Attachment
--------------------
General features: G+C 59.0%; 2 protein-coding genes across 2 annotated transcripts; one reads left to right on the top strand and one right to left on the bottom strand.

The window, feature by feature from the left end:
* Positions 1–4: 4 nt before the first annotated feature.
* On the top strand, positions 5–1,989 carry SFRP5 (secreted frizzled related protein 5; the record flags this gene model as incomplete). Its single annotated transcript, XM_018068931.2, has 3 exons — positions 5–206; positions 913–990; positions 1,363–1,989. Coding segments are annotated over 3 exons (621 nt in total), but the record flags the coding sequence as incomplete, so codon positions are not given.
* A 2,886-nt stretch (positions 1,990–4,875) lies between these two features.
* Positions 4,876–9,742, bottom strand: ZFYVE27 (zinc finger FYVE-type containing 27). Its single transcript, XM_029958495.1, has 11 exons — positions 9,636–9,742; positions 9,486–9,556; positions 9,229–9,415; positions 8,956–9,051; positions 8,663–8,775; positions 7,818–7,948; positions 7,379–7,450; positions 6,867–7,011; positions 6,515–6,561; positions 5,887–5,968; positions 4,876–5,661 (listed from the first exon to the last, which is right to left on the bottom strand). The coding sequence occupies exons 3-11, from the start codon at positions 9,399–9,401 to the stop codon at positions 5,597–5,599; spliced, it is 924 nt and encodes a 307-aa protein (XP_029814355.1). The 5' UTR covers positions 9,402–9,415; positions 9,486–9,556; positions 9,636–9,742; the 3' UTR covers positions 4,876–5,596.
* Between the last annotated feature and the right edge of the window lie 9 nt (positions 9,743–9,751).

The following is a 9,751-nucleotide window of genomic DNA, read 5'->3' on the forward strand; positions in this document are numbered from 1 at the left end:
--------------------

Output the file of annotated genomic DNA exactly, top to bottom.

General features: G+C 59.0%; 2 protein-coding genes across 2 annotated transcripts; one reads left to right on the top strand and one right to left on the bottom strand.

The window, feature by feature from the left end:
* Positions 1–4: 4 nt before the first annotated feature.
* On the top strand, positions 5–1,989 carry SFRP5 (secreted frizzled related protein 5; the record flags this gene model as incomplete). Its single annotated transcript, XM_018068931.2, has 3 exons — positions 5–206; positions 913–990; positions 1,363–1,989. Coding segments are annotated over 3 exons (621 nt in total), but the record flags the coding sequence as incomplete, so codon positions are not given.
* A 2,886-nt stretch (positions 1,990–4,875) lies between these two features.
* Positions 4,876–9,742, bottom strand: ZFYVE27 (zinc finger FYVE-type containing 27). Its single transcript, XM_029958495.1, has 11 exons — positions 9,636–9,742; positions 9,486–9,556; positions 9,229–9,415; positions 8,956–9,051; positions 8,663–8,775; positions 7,818–7,948; positions 7,379–7,450; positions 6,867–7,011; positions 6,515–6,561; positions 5,887–5,968; positions 4,876–5,661 (listed from the first exon to the last, which is right to left on the bottom strand). The coding sequence occupies exons 3-11, from the start codon at positions 9,399–9,401 to the stop codon at positions 5,597–5,599; spliced, it is 924 nt and encodes a 307-aa protein (XP_029814355.1). The 5' UTR covers positions 9,402–9,415; positions 9,486–9,556; positions 9,636–9,742; the 3' UTR covers positions 4,876–5,596.
* Between the last annotated feature and the right edge of the window lie 9 nt (positions 9,743–9,751).

The following is a 9,751-nucleotide window of genomic DNA, read 5'->3' on the forward strand; positions in this document are numbered from 1 at the left end: